Written by Tatiana Serova and first published at Politico
PARIS — Ni Patrie, Ni Patron. Ni Le Pen, Ni Macron. The words appeared in graffiti and painted on posters in the streets of Paris the day after the first round of the presidential election. Unable to hide their anger and despair, hundreds of Parisians went down to Place de la République. There, they burned electoral cards and French flags, claiming to no longer recognize their country and its democratic values. “Where is democracy if a far-right candidate makes it to the second round?” asked a young girl, who had covered her face with a scarf and waved a communist flag. I wondered, for a moment, how we got here. How did the definition of democracy get so narrow among my peers?
For those of us voting for the first time, the first round of the election, on April 23, was a long-awaited opportunity to express our opinions and be involved in the political life of our country. And we had a wide range to choose from. The election’s 11 candidates spanned the spectrum of French politics. But the result, for many of us, was a blow.
We couldn’t claim to be surprised, but we nonetheless came to class the next day with bitter faces and knots in our stomachs. Marine Le Pen, a far-right nationalist, had obtained close to the same level of support as Emmanuel Macron, a centrist candidate considered by many to be in thrall to the banks and a continuation of the status quo. Their rivals on both sides of the spectrum, but especially on the left, had been thrown out of the game.
In this tense climate, there’s the risk of massive abstention, especially among the youth. Social networks have played a major role in the emergence of this trend; the hashtag #SansMoiLe7mai (“Without me on May 7,” the date of the second round runoff) went viral on Twitter on election night. A Facebook event called for anyone feeling unsatisfied with the first round result to join a march against the Le Pen and Macron.
These protest movements were mainly launched by far-left activist groups, such as “Ungovernable Generation” or “Inter-fight Independent movement” (MILI), and most people taking part in them are left-leaning and young (many of them voted for the leftist candidate Jean-Luc Mélenchon in the first round). They call themselves “The Disobedient.” The protestors believe in the need for deep structural change, an end to the Fifth “hyper-presidential” Republic and the restoration of social justice. They paint themselves as a bastion of resistance against a choice imposed upon them.
Neither candidate represents them, they say. Mélenchon and Le Pen might share similar policy proposals — both have populist messages, a similar stance on Europe and an adversarial relationship with mainstream media — but for the Disobedient, it’s Mélenchon or nothing. Macron, widely expected to defend the interests of the governing bureaucratic elite, is not a viable option either.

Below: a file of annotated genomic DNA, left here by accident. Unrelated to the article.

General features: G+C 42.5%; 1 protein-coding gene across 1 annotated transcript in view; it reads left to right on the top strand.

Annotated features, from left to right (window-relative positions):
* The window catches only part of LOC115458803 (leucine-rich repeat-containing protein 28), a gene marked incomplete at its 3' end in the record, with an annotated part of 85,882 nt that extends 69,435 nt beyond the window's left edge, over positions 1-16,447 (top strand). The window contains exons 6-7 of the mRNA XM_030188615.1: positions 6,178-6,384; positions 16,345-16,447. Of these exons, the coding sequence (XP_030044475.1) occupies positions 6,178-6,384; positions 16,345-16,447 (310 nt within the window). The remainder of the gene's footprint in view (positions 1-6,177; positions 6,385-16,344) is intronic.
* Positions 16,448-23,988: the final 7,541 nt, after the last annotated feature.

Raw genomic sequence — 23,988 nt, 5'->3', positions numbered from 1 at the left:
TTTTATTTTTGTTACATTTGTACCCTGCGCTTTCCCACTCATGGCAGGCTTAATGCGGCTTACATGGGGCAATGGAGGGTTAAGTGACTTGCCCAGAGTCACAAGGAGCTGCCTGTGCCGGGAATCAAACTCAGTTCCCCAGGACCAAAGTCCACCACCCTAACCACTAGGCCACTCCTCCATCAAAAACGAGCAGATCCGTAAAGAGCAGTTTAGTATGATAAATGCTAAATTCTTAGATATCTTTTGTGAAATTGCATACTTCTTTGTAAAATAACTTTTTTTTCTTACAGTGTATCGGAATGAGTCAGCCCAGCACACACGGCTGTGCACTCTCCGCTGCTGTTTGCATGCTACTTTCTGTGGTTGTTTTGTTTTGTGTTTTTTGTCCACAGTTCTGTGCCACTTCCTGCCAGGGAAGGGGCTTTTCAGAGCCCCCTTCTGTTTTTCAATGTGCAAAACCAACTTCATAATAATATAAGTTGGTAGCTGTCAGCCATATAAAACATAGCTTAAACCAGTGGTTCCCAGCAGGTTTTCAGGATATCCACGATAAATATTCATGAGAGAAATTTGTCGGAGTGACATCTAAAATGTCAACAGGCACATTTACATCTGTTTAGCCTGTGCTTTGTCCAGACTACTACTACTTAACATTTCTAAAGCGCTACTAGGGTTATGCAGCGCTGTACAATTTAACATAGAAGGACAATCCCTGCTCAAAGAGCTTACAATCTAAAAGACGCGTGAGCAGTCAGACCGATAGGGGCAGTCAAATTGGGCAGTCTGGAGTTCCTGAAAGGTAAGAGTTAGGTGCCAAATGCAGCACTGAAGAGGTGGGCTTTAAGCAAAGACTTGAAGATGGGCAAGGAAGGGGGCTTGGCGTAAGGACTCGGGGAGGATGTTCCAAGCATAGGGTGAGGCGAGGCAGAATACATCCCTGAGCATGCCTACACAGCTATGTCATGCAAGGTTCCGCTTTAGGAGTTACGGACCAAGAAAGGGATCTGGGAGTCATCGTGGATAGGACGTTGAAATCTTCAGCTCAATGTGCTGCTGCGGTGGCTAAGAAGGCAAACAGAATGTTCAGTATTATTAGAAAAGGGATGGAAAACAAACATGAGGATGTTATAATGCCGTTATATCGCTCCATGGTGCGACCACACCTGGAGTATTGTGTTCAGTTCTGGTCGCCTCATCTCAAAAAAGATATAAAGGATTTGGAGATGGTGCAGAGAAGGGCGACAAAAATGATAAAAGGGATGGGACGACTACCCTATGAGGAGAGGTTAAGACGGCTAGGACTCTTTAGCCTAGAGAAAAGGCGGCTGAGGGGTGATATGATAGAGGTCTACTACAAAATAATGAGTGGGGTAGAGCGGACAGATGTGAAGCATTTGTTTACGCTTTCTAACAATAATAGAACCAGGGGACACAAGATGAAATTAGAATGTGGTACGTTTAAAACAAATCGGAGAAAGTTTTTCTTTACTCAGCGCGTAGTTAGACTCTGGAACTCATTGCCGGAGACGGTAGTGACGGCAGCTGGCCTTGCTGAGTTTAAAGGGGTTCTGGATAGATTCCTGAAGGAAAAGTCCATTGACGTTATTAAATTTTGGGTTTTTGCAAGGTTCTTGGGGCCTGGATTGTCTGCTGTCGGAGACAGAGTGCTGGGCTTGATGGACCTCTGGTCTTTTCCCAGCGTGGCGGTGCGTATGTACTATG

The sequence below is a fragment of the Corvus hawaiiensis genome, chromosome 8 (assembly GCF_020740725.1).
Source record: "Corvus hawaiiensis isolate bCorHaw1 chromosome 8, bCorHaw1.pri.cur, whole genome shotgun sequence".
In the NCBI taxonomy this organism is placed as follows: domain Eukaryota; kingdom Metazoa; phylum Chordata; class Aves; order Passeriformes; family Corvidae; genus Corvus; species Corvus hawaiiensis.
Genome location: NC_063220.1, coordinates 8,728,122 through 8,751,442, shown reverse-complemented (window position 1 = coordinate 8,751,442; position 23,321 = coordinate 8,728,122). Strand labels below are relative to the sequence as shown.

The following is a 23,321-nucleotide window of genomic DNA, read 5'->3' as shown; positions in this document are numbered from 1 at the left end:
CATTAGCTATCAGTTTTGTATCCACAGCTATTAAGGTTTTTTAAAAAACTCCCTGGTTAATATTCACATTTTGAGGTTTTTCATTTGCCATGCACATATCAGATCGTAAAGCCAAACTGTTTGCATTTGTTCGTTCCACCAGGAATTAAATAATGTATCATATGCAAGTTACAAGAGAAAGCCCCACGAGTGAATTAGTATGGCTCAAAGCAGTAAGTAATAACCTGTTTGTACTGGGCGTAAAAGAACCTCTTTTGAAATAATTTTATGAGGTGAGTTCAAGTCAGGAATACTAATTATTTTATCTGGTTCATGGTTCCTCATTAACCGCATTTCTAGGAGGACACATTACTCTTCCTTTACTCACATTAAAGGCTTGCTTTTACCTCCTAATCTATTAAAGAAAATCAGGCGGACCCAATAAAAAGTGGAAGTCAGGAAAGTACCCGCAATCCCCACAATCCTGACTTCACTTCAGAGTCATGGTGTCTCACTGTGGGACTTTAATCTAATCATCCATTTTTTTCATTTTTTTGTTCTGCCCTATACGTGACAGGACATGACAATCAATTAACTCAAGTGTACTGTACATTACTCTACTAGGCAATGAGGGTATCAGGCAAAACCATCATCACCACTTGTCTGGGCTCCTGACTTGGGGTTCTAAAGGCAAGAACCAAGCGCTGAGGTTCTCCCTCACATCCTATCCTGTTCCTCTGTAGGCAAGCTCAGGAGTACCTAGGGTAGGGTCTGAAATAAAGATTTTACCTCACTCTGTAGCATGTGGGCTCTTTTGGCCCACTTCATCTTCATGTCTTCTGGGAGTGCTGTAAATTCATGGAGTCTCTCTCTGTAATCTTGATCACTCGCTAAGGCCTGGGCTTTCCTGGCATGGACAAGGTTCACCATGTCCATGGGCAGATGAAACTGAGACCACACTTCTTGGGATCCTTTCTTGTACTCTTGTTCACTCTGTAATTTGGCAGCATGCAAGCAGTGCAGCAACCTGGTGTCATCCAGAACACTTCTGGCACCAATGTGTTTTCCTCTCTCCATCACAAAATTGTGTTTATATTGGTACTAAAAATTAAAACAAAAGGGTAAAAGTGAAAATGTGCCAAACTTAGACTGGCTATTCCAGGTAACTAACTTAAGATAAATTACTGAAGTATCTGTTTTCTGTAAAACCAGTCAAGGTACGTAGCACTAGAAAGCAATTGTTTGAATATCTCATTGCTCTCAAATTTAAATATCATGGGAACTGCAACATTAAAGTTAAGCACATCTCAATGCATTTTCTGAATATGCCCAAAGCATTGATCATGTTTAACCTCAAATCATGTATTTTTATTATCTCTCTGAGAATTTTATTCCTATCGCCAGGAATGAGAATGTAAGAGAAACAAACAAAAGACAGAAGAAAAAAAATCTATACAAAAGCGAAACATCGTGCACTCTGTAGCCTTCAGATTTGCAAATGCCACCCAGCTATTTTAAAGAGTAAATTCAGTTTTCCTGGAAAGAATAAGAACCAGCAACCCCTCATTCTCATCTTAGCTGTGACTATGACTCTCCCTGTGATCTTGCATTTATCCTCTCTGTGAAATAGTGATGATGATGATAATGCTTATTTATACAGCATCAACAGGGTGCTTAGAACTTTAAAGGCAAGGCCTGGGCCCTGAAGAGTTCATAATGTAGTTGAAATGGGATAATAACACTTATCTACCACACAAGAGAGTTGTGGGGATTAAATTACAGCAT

Supporters of former conservative candidate François Fillon have also threatened to stay silent on May 7. These largely middle-class voters pay the largest share of taxes and are attached to principles of meritocracy and economic liberalism. Although they have not been as active on the streets as their leftist counterparts, young Fillon defenders denounced the outcome of the first round, accusing the media of discrediting the candidature of all right-wing politicians, even if they are more popular.
The reports of the scandal that sank Fillon’s campaign, they argue, were released with the sole purpose of eliminating him from the race. To them, Macron is too “socialist” and Le Pen is too extreme.
By refusing to cast their vote, young French abstainers hope to sway the final outcome. If turnout is low, the result won’t be fully representative, and the elected president will lack legitimacy. Perhaps there is some logic to their argument, but to me, and many of my peers, their solution reflects nothing but laziness and resignation.
Of course, there’s something romantic in barricades and revolutionary songs. But what are the Disobedients really proposing? How do they expect to be taken seriously if they don’t take a constructive, proactive approach to political change? By abstaining, they are shrugging off not their precious right to universal suffrage but any responsibility for the outcome of their decision. The truth is that, even in not voting, they will be contributing to the victory of one candidate or the other. Indeed, large-scale abstention would favor a Le Pen victory.
Fortunately, however, not all young people share this vision. Many recognize that the “neither-nor” position is hypocritical. This vote is not about choosing between Scylla and Charybdis, it’s a question of responsibility. We have the opportunity to make things change, in one way or another, by not yielding to the temptation of indecision and cynicism. If we don’t vote, we’ll have only ourselves to blame. If French youth care about democracy, they can’t give up on politics.
Tatiana Serova is a student at the Paris Institute of International Relations.